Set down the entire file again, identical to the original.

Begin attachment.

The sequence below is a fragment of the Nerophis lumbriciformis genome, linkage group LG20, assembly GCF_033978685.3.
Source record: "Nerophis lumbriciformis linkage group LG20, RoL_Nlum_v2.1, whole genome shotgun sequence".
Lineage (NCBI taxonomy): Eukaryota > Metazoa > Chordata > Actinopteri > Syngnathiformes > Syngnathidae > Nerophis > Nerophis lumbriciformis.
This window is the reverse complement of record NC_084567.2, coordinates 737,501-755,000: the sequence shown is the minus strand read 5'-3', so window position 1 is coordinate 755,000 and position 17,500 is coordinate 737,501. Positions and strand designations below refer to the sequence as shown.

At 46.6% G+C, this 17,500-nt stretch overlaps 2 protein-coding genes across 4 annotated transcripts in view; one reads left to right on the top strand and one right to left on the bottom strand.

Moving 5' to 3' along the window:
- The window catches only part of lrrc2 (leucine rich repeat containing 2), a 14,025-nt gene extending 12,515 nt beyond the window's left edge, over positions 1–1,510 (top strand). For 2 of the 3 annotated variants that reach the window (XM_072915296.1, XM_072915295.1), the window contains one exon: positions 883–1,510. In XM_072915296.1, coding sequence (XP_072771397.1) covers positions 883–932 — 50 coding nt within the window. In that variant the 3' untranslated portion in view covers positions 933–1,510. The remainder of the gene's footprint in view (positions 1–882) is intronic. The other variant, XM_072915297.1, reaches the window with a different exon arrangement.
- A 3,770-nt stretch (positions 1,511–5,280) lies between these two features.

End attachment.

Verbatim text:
The sequence below is a fragment of the Nerophis lumbriciformis genome, linkage group LG20, assembly GCF_033978685.3.
Source record: "Nerophis lumbriciformis linkage group LG20, RoL_Nlum_v2.1, whole genome shotgun sequence".
Lineage (NCBI taxonomy): Eukaryota > Metazoa > Chordata > Actinopteri > Syngnathiformes > Syngnathidae > Nerophis > Nerophis lumbriciformis.
This window is the reverse complement of record NC_084567.2, coordinates 737,501-755,000: the sequence shown is the minus strand read 5'-3', so window position 1 is coordinate 755,000 and position 17,500 is coordinate 737,501. Positions and strand designations below refer to the sequence as shown.

At 46.6% G+C, this 17,500-nt stretch overlaps 2 protein-coding genes across 4 annotated transcripts in view; one reads left to right on the top strand and one right to left on the bottom strand.

Moving 5' to 3' along the window:
- The window catches only part of lrrc2 (leucine rich repeat containing 2), a 14,025-nt gene extending 12,515 nt beyond the window's left edge, over positions 1–1,510 (top strand). For 2 of the 3 annotated variants that reach the window (XM_072915296.1, XM_072915295.1), the window contains one exon: positions 883–1,510. In XM_072915296.1, coding sequence (XP_072771397.1) covers positions 883–932 — 50 coding nt within the window. In that variant the 3' untranslated portion in view covers positions 933–1,510. The remainder of the gene's footprint in view (positions 1–882) is intronic. The other variant, XM_072915297.1, reaches the window with a different exon arrangement.
- A 3,770-nt stretch (positions 1,511–5,280) lies between these two features.